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Sunday
Nov162008

What is attachment parenting?

I decided to get back to basics with my post today. I've faced a lot of misunderstanding recently about what Attachment Parenting is, so I wanted to clarify what it is to me and how it is different from other styles of parenting.

Attachment Parenting Philosophy


Attachment parenting is not a list of rules. It is a philosophy with which to approach parenting. Attachment Parenting International talks about the importance of proximity, protection, and predictability as a base for the attachment parenting philosophy. A number of different writers have explained the attachment parenting philosophy in different ways, all of which are helpful.

Diana West, IBCLC in There is No Doctrine for Attachment Parenting: Being AP is a Frame of Mind says:
An AP parent is defined by how she interacts with her child. Does she make a long-term commitment to spending as much time with her children as she possibly can? Does she include her children in every appropriate aspect of her life? Are her children an integral part of her life, rather than an inconvenience that must be quickly taught to comply? Does she respect the individuality, feelings, and thoughts of her children? Is she in tune with her children's needs and does she seek to meet those needs as a primary priority? Does she interact with her children in such a way that an ever-deepening bond is developed, rather than polarizing the respective positions of power between her and the children? Does she seek to be an emotional coach or is she a policeman?

An AP parent is one who wholeheartedly believes that children are inherently good and that by fostering an atmosphere of complete trust and intimacy, a bond is created that provides those children with the foundation and security to become their best selves.

According to Jan Hunt's article What is Attachment Parenting? on the Natural Child Project, "Attachment parenting, to put it most simply, is believing what we know in our heart to be true. And if we do that, we find that we trust the child". She goes on to explain the ways that we trust that child and later says:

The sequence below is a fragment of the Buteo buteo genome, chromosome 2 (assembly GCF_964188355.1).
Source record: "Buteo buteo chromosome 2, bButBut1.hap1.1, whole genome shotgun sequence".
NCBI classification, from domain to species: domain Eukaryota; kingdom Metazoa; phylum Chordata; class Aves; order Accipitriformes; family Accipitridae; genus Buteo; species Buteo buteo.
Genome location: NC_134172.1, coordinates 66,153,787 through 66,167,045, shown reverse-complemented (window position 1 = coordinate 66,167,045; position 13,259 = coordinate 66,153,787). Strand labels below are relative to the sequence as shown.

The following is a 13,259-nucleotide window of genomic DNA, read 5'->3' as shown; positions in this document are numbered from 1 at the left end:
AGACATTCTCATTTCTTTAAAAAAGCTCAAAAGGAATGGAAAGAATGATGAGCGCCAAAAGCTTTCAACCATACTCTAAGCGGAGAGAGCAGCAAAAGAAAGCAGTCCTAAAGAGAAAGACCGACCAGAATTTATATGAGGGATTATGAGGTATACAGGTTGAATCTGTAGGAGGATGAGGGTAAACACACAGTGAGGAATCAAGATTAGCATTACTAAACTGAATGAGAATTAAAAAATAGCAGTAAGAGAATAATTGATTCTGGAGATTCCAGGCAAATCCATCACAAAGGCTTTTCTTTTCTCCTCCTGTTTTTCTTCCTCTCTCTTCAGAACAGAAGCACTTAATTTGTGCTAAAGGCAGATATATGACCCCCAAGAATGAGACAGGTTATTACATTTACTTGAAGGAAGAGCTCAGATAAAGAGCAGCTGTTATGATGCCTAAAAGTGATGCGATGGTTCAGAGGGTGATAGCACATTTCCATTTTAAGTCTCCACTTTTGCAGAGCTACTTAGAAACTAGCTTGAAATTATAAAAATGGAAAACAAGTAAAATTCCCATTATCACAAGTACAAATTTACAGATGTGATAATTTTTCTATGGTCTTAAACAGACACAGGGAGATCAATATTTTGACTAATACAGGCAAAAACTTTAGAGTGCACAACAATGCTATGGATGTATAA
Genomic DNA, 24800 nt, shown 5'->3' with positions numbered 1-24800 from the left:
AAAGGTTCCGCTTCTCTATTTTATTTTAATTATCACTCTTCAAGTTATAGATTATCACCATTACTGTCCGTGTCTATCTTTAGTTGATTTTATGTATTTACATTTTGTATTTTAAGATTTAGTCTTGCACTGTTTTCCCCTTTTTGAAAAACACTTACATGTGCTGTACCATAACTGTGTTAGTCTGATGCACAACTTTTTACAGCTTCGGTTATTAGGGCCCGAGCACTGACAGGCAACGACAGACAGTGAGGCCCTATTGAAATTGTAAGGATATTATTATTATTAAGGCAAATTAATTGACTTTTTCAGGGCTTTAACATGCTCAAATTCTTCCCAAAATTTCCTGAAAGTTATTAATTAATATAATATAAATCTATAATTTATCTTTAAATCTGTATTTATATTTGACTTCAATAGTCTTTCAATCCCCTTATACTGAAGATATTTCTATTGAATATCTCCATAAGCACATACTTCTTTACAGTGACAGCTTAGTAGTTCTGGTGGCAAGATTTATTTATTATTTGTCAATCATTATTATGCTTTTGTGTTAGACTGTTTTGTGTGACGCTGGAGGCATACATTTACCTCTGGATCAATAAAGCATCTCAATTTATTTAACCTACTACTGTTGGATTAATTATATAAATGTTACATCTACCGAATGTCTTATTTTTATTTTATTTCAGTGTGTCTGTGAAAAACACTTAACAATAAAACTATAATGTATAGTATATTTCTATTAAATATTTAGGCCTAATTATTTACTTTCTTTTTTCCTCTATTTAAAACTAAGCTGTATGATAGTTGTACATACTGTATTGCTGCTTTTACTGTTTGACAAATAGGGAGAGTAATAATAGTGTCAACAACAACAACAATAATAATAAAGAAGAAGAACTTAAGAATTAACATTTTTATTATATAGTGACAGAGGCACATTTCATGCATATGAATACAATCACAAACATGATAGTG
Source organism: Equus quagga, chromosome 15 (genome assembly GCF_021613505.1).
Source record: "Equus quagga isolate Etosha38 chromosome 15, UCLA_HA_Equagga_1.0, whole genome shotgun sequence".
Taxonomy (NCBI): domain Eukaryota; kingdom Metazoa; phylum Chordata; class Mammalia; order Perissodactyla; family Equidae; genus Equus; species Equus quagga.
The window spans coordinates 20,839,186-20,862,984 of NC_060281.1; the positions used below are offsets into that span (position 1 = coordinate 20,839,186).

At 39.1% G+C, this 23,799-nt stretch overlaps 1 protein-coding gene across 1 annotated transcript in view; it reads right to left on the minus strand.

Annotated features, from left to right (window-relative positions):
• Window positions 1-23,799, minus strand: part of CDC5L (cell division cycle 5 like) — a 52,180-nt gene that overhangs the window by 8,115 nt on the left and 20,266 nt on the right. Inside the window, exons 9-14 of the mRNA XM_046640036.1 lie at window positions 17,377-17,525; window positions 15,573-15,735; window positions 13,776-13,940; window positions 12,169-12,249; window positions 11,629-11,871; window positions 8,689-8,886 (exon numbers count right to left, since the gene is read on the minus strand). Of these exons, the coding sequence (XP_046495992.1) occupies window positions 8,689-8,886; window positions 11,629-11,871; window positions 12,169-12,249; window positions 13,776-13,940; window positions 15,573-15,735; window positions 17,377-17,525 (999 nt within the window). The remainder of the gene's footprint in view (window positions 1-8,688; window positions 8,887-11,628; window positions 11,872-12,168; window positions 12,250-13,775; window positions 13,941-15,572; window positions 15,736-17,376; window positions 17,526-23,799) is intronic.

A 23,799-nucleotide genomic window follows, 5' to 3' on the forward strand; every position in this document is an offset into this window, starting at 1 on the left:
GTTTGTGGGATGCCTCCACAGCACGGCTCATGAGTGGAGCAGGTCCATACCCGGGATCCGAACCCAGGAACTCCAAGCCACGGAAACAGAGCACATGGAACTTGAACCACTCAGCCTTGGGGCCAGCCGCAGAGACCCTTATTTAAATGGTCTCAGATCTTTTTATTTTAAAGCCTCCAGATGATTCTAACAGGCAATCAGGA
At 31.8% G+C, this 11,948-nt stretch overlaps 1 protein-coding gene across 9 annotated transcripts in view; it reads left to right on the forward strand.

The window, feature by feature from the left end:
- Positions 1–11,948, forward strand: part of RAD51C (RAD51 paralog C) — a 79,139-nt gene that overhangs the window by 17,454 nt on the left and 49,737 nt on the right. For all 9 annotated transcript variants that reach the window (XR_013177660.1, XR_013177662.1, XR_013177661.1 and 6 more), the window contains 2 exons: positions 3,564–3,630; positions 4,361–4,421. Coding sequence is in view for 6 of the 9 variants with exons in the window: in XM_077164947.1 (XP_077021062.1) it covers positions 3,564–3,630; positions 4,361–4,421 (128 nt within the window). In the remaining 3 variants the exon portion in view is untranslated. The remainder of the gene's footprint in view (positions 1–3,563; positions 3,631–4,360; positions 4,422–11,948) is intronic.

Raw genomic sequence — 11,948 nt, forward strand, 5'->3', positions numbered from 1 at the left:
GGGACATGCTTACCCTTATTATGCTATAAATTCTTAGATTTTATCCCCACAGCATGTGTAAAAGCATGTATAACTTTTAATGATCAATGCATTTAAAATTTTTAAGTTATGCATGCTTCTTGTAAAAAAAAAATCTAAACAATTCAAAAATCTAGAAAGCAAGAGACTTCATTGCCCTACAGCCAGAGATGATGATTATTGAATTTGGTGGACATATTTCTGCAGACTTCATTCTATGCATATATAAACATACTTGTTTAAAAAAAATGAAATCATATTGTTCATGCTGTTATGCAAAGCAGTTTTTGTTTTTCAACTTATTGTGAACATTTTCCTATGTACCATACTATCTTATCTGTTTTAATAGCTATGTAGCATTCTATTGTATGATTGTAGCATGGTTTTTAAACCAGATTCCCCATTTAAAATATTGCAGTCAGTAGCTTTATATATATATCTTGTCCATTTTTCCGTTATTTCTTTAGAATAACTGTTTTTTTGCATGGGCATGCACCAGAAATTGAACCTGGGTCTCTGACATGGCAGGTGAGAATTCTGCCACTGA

Through attachment parenting, children learn to trust themselves, understand themselves, and eventually will be able to use their time as adults in a meaningful and creative way, rather than spending it in an attempt to deal with past childhood hurts, in a way that hurts themselves or others. If an adult has no need to deal with the past, he can live fully in the present.

As the Golden Rule suggests, attachment parenting is parenting the child the way we wish we had been treated in childhood, the way we wish we were treated by everyone now, and the way we want our grandchildren to be treated. With attachment parenting, we are giving an example of love and trust.

Our children deserve to learn what compassion is, and they learn that most of all by our example. If our children do not learn compassion from us, when will they learn it? The bottom line is that all children behave as well as they are treated - by their parents and by everyone else in their life.

These are but a few of the wonderful articles that attempt to define the philosophy behind attachment parenting. I really believe that it is parenting the way we would do it if we were free of societal influences.

Attachment Parenting Principles


Attachment Parenting International has 8 Principles of Attachment Parenting. I've provided a summary of them below and provided a link to the more detailed page on API's Web site for each one:

  1. Prepare for Pregnancy, Birth and Parenting: Become emotionally and physically prepared for pregnancy and birth. Research available options for healthcare providers and birthing environments, and become informed about routine newborn care. Continuously educate yourself about developmental stages of childhood, setting realistic expectations and remaining flexible.

  2. Feed with Love and Respect: Breastfeeding is the optimal way to satisfy an infant's nutritional and emotional needs. "Bottle Nursing" adapts breastfeeding behaviors to bottle-feeding to help initiate a secure attachment. Follow the feeding cues for both infants and children, encouraging them to eat when they are hungry and stop when they are full. Offer healthy food choices and model healthy eating behavior.

  3. Respond with Sensitivity: Build the foundation of trust and empathy beginning in infancy. Tune in to what your child is communicating to you, then respond consistently and appropriately. Babies cannot be expected to self-soothe, they need calm, loving, empathetic parents to help them learn to regulate their emotions. Respond sensitively to a child who is hurting or expressing strong emotion, and share in their joy.